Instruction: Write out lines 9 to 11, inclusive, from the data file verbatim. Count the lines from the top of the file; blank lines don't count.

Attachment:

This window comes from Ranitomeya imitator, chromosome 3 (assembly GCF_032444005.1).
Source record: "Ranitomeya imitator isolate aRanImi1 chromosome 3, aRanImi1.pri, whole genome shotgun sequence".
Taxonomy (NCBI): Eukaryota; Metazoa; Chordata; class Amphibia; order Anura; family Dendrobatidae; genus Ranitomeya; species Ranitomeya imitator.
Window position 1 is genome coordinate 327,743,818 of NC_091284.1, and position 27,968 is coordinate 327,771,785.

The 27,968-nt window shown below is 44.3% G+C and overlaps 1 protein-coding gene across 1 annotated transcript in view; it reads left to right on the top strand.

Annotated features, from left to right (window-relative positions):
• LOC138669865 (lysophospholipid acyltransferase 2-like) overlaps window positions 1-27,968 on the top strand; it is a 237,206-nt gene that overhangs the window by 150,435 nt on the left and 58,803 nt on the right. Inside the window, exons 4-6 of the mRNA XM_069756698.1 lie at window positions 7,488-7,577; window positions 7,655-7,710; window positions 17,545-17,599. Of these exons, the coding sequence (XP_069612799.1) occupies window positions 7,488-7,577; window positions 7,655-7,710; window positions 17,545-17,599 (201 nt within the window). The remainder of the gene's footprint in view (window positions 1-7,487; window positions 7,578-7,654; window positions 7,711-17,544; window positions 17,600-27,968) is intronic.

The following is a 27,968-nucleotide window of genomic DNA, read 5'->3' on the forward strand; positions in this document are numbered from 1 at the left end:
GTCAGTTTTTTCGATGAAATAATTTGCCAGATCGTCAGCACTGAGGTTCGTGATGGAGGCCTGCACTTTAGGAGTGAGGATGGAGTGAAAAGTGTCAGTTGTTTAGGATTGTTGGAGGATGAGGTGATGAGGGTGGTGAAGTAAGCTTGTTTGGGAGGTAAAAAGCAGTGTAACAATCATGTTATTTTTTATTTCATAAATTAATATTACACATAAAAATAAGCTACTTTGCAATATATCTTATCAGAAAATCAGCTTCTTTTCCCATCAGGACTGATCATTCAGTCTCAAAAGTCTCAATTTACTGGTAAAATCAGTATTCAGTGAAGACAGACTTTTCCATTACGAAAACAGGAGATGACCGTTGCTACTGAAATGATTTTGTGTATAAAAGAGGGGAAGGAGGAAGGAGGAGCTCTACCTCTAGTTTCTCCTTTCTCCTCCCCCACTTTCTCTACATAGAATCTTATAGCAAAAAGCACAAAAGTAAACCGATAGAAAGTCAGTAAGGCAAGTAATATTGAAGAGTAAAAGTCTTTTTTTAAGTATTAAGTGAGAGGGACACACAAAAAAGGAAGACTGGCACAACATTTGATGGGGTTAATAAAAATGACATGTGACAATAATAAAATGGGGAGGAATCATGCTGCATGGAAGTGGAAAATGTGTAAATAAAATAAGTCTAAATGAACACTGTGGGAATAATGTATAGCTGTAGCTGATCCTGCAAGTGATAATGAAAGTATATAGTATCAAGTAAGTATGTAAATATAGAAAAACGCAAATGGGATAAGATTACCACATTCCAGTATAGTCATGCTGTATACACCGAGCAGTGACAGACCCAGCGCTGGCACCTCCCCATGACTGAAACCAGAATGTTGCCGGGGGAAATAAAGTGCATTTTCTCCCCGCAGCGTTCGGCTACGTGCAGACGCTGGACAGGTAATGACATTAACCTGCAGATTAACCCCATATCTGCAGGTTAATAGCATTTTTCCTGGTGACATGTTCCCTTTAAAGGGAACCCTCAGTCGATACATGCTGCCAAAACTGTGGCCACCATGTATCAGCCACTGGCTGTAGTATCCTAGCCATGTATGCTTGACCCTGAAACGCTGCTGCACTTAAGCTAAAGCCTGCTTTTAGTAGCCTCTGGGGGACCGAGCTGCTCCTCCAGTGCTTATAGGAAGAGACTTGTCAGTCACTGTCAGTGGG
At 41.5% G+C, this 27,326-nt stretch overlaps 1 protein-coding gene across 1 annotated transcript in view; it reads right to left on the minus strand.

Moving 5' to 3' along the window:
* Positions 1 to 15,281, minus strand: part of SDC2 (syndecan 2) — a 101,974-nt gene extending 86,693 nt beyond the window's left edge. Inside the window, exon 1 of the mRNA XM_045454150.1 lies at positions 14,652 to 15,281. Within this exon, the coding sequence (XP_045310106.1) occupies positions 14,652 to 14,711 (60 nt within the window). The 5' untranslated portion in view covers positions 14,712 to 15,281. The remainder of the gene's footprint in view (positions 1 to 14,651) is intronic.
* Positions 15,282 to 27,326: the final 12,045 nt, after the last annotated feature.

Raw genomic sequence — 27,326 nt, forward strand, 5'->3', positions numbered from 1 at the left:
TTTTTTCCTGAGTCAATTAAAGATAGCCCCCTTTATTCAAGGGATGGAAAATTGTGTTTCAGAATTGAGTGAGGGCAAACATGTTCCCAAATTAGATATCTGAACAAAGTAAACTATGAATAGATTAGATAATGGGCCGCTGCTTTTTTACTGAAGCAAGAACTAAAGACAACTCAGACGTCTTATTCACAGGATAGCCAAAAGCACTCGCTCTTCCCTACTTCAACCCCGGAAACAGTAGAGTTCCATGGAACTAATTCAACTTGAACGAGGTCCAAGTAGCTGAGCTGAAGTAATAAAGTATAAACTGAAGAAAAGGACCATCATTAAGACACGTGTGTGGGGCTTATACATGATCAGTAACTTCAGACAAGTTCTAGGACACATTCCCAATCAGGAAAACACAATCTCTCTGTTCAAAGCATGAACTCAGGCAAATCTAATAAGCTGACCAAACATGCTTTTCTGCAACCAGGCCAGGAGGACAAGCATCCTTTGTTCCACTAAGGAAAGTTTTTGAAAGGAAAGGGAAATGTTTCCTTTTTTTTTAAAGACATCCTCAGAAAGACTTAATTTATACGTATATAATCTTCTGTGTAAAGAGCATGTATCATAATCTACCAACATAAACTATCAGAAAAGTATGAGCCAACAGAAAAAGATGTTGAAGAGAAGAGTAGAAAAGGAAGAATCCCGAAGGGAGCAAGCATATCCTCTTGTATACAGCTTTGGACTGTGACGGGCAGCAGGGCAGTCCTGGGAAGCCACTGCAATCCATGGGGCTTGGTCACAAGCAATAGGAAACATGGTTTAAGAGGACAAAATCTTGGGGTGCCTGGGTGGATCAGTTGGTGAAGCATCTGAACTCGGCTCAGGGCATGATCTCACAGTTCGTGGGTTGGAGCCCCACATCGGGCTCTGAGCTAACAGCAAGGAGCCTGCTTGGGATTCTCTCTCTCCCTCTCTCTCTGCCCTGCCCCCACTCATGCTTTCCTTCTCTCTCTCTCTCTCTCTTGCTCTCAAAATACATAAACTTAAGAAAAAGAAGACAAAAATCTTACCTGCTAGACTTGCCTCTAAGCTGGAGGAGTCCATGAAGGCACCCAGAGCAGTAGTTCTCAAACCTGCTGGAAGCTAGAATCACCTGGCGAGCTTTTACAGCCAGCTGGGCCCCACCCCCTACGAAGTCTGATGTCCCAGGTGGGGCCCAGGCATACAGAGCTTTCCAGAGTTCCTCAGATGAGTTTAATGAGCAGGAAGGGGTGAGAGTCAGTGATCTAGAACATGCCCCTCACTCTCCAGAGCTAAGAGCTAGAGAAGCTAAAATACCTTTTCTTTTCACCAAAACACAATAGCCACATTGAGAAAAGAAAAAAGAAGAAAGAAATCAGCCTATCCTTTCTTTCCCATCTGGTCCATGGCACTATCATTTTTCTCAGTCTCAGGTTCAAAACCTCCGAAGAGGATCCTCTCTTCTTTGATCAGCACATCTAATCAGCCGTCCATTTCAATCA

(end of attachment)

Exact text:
GTCAGTTTTTTCGATGAAATAATTTGCCAGATCGTCAGCACTGAGGTTCGTGATGGAGGCCTGCACTTTAGGAGTGAGGATGGAGTGAAAAGTGTCAGTTGTTTAGGATTGTTGGAGGATGAGGTGATGAGGGTGGTGAAGTAAGCTTGTTTGGGAGGTAAAAAGCAGTGTAACAATCATGTTATTTTTTATTTCATAAATTAATATTACACATAAAAATAAGCTACTTTGCAATATATCTTATCAGAAAATCAGCTTCTTTTCCCATCAGGACTGATCATTCAGTCTCAAAAGTCTCAATTTACTGGTAAAATCAGTATTCAGTGAAGACAGACTTTTCCATTACGAAAACAGGAGATGACCGTTGCTACTGAAATGATTTTGTGTATAAAAGAGGGGAAGGAGGAAGGAGGAGCTCTACCTCTAGTTTCTCCTTTCTCCTCCCCCACTTTCTCTACATAGAATCTTATAGCAAAAAGCACAAAAGTAAACCGATAGAAAGTCAGTAAGGCAAGTAATATTGAAGAGTAAAAGTCTTTTTTTAAGTATTAAGTGAGAGGGACACACAAAAAAGGAAGACTGGCACAACATTTGATGGGGTTAATAAAAATGACATGTGACAATAATAAAATGGGGAGGAATCATGCTGCATGGAAGTGGAAAATGTGTAAATAAAATAAGTCTAAATGAACACTGTGGGAATAATGTATAGCTGTAGCTGATCCTGCAAGTGATAATGAAAGTATATAGTATCAAGTAAGTATGTAAATATAGAAAAACGCAAATGGGATAAGATTACCACATTCCAGTATAGTCATGCTGTATACACCGAGCAGTGACAGACCCAGCGCTGGCACCTCCCCATGACTGAAACCAGAATGTTGCCGGGGGAAATAAAGTGCATTTTCTCCCCGCAGCGTTCGGCTACGTGCAGACGCTGGACAGGTAATGACATTAACCTGCAGATTAACCCCATATCTGCAGGTTAATAGCATTTTTCCTGGTGACATGTTCCCTTTAAAGGGAACCCTCAGTCGATACATGCTGCCAAAACTGTGGCCACCATGTATCAGCCACTGGCTGTAGTATCCTAGCCATGTATGCTTGACCCTGAAACGCTGCTGCACTTAAGCTAAAGCCTGCTTTTAGTAGCCTCTGGGGGACCGAGCTGCTCCTCCAGTGCTTATAGGAAGAGACTTGTCAGTCACTGTCAGTGGG
At 41.5% G+C, this 27,326-nt stretch overlaps 1 protein-coding gene across 1 annotated transcript in view; it reads right to left on the minus strand.

Moving 5' to 3' along the window: